“Due to the twine-issues of climate change and cyclones there’s been a reduction in terms of the land and grass available for grazing,” observes Dr. Kawonga.
She cites Blantyre and Shire-valley Agriculture Development Divisions whose dairy cow constitute over 80 % of the country’s diary sector as being heavily affected leading to this challenge.
On the other hand; Ronald Chilumpha, an agriculture-policy-influencer notes that farmers in these agriculture development divisions are walking long distances searching for green-grass to feed their livestock.
With this; he observes, other issues are now emerging including a rise in the cost of supplemental feeds particularly concentrates whose prices have now almost tripled after Cyclone Freddy.
“Effectively the cost of production has increased but the prices at which farmer are selling milk has remained the same.
“When you calculate the gross-margins to see if the farmers are making any profit you find that most of them are either breaking even or posting losses,” says Chilumpha.
Given this threat; Dr. Kawonga says dairy farmers are gradually exiting the dairy sector.
As a result, she says, there’s been a drop in milk being taken to processors and in turn; a drop in the volume of milk going to the market.
“As a matter of fact; we are at a stand-still because processors aren’t getting the desired volume … in turn; the market has been suffocated and consumers are being deprived of the commodity.
“This is potentially putting the nutritional outcomes and nutritional gains at risk,” she observes.
In the face of these emerging realities; Professor Ishmael Mphangwe-Kosamu – an environmental management scientist from the Malawi University of Business and Applied Science thinks it’s now time the country invested on post-disaster recovery.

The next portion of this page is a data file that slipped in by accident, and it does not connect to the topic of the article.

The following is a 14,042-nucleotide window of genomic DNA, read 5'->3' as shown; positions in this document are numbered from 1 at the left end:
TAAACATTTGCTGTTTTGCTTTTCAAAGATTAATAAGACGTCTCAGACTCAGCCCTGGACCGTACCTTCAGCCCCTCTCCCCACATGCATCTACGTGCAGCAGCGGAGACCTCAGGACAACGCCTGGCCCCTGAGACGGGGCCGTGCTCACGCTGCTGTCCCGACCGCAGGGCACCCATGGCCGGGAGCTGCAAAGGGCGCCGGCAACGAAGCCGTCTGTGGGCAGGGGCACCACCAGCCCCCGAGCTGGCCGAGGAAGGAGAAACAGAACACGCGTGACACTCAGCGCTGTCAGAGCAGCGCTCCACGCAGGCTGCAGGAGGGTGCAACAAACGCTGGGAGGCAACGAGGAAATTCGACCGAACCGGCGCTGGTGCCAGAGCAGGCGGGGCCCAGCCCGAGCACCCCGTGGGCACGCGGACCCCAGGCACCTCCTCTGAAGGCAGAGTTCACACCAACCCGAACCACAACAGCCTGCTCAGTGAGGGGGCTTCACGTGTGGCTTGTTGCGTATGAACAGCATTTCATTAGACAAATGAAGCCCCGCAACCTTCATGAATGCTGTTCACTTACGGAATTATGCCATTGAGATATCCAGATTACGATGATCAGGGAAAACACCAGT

Given these unpredictable occurrences resulting from climate change he suggests time has come to consider specific interventions towards safeguarding food and livestock security.
He says: “These cyclones are disturbing the natural balance of everything including the pastoral supply. In the end the country is now suffering from the provisioning availability ecosystem services that nature does provide to us.
“The animals cannot produce enough milk in the end us as humans who rely on the milk are affected. Already the country has low milk supply and intake and these cyclones are even compromising the situation even more.”
To balance the situation; Dr. Mangani Katundu, a nutritionist with the University of Malawi observes the need to invest more in storage technologies of green grass.
“This will be one of the surest ways of safeguarding the dairy sector because it will ensure farmers have adequate feed for their cattle even in times of natural disasters like,” he says.
So far, Dr. Katundu, says it’s also important that the country encourages farmers to produce the milk so the country continues to build on gains registered by local dairy farmers.
However, looking into the near future, Herbert Chagona, executive director of Milk Producers Association of Malawi fears milk would become scarce on the market.
Apparently, he prays, there should be an improvement in the misfortunes that have led to the drop in volumes of milk, which farmers are taking to off-takers for processing.
Thinking ahead of time; Chagona says it’s also high time the country did a deep rethink of its policies and invested purposefully in sustainable interventions that would keep the diary afloat with or without climatic shocks.